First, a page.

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 user 2007-06-22 at 12:08:00 pm Views: 38
  • #17954

    Closing Arguments expected in Lexmark case
    Toner cartridge remanufacture at issue
    Closing arguments are expected to begin today in a trial between Lexmark International and Static Control Components.It’s a case that has wound through the federal court system for five years, and it centers on remanufactured toner cartridges for Lexmark’s laser printersAt the root of the case is the Lexmark Return Program, which offers upfront discounts to toner cartridge buyers if they agree to return the cartridge only to Lexmark and not third-party remanufacturers.If the case goes to the jury today, jurors will be asked to decide, among other things, whether Static Control induced third-party cartridge remanufacturers to infringe on Lexmark’s patents.But as the case winds down in U.S. District Court in Frankfort, it bears little resemblance to some of its original issues.

    The case grew out of a past decision by Lexmark to include a chip on its Return Program toner cartridges that determined whether they had been remanufactured. If they had, the cartridge turned itself off and would not print.The legal battle began when Static Control developed a chip that turned off Lexmark’s, allowing remanufacturers to buy up empty toner cartridges, install Static’s chip and then resell them.The chip was one of thousands of products produced by Static Control, which aids remanufacturers in repairing toner cartridges and then reselling them.The presence of those remanufacturers and refillers has grown over the last decade, siphoning off more profits from printer manufacturers by capitalizing on the printer industry business model. That model calls for printer companies to generate much of their profits from ink and toner, while the machines themselves are generally sold for little or no profit.The slim profit on hardware sales usually comes with laser printers, while inkjets are often sold at losses, observers say.

    The case between Lexmark and Static Control involves only laser printer toner cartridges.In Lexmark’s case, it remanufactures and then resells the toner cartridges that are returned to it through the Return Program. CEO Paul Curlander said last year he thinks Lexmark is the world’s largest remanufacturer of laser toner cartridges.Much of the early part of the case centered on the Digital Millennium Copyright Act, which Lexmark said protected its chips from infringement by Static Control. An appeals court eventually overruled an injunction issued by a federal district judge that barred the sale of the chips.In 2004, Static Control filed a request that the court rule that a new type of chip it developed would not infringe on any of Lexmark’s patents.Other issues in the case include allegations by Static Control that Lexmark created an anti-competitive atmosphere and violated antitrust laws.The company, in filings, has said it is seeking between $17.8 million and $19.5 million in damages from Lexmark for potential anti-competitive actions.The antitrust claims were dismissed, though, and earlier this month Judge Gregory Van Tatenhove denied an effort by Static Control to have the claims reconsidered.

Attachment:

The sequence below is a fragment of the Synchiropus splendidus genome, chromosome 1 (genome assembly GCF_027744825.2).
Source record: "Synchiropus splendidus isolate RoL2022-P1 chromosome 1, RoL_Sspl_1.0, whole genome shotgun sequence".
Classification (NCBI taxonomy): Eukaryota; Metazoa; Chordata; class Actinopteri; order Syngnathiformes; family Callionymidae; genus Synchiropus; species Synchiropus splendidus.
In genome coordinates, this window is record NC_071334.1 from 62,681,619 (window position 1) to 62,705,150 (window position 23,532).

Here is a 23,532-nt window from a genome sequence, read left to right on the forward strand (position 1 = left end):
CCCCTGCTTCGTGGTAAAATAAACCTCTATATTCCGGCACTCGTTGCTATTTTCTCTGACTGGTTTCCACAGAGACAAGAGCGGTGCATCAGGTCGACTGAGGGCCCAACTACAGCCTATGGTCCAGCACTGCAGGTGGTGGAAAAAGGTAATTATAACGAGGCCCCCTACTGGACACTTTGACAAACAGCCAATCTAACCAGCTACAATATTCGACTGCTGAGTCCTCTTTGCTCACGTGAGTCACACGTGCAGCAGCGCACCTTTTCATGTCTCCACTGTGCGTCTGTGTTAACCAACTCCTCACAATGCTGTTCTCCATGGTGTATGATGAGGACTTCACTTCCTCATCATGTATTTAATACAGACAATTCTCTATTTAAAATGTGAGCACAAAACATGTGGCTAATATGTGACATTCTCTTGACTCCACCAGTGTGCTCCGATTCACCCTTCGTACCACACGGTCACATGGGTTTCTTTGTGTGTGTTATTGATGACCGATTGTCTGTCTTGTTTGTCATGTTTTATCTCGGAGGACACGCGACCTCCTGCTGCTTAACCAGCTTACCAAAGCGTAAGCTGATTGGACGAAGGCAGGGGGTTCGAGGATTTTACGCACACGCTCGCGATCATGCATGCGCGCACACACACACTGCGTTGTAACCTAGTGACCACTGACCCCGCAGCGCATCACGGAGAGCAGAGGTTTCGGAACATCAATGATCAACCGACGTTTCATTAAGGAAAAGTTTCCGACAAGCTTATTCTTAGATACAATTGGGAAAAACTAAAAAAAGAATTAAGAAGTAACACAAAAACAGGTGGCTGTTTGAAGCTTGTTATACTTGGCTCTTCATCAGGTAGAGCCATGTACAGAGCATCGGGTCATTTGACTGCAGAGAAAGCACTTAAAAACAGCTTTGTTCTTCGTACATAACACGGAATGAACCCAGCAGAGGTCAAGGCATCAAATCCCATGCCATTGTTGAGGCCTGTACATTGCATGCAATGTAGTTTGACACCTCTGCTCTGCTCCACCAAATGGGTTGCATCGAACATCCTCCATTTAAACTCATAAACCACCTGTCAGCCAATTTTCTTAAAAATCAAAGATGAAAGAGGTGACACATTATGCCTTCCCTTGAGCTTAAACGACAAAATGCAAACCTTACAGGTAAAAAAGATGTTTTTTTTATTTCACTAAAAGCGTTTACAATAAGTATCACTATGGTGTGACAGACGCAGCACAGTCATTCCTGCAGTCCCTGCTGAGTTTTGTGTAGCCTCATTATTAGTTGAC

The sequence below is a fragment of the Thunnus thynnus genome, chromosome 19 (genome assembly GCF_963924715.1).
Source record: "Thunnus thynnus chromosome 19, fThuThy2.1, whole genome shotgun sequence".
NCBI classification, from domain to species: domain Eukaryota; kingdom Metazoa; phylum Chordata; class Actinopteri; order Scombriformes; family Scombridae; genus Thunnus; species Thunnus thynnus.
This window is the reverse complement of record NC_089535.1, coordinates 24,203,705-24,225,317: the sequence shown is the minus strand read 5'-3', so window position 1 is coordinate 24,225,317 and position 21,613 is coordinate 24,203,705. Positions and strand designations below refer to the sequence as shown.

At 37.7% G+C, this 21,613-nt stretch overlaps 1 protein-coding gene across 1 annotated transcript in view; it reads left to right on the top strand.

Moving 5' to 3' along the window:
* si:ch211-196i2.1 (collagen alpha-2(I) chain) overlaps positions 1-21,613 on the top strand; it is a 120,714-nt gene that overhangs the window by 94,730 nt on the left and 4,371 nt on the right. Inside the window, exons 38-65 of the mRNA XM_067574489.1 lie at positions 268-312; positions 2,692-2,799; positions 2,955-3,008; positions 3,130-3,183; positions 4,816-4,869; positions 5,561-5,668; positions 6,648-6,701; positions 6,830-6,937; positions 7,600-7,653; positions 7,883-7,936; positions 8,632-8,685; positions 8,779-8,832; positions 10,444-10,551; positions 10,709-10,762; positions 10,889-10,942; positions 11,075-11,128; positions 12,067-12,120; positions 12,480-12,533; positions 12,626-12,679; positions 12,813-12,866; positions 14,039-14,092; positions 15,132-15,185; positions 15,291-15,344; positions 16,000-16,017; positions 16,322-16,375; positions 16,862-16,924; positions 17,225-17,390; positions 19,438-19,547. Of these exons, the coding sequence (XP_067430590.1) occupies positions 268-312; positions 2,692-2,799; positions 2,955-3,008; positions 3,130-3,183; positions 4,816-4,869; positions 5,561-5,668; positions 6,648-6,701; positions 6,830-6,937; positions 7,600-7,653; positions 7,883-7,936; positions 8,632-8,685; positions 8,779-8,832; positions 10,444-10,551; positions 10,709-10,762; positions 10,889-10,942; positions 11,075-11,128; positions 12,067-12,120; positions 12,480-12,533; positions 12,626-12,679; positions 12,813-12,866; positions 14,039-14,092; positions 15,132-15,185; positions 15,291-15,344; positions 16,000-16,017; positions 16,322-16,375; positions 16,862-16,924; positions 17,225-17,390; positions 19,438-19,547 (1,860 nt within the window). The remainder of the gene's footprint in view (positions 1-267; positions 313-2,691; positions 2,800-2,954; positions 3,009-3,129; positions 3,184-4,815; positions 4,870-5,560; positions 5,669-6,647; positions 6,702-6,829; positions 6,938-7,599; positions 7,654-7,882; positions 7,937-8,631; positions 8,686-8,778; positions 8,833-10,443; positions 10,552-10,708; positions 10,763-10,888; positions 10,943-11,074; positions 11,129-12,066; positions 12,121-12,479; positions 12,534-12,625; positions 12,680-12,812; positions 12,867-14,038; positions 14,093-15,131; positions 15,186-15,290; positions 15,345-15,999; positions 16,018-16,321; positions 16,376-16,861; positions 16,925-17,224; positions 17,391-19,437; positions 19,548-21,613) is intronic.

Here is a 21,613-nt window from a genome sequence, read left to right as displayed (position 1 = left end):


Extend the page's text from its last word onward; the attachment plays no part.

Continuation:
Lexmark has said its Return Program is one of several options for toner cartridge customers.
    The company offers the single-use Return Program cartridges at a discount, but it also offers cartridges that come with no license agreements that customers can have remanufactured if they wish.The customers of the laser toner cartridge program are generally large enterprises, which purchase the cartridges through contractual agreements.The case also included, at one time, three major cartridge remanufacturer operations, which also alleged that Lexmark violated antitrust laws with its Return Program rules. All three have settled with Lexmark, according to case filings.Courts have upheld Lexmark’s Return Program single-patent license agreement. In an April ruling, Van Tatenhove ruled that “absent the success of affirmative defenses … Lexmark’s Prebate license is a valid, single-use, patent license.”The ruling mirrored that in a case in which the Arizona Cartridge Remanufacturers Association had sued Lexmark, alleging it made “false and misleading” statements about pricing and environmental effects to sell the cartridges.An appeals court found in Lexmark’s favor.

    Lexmark, recyclers make case
    Jury will decide antitrust lawsuit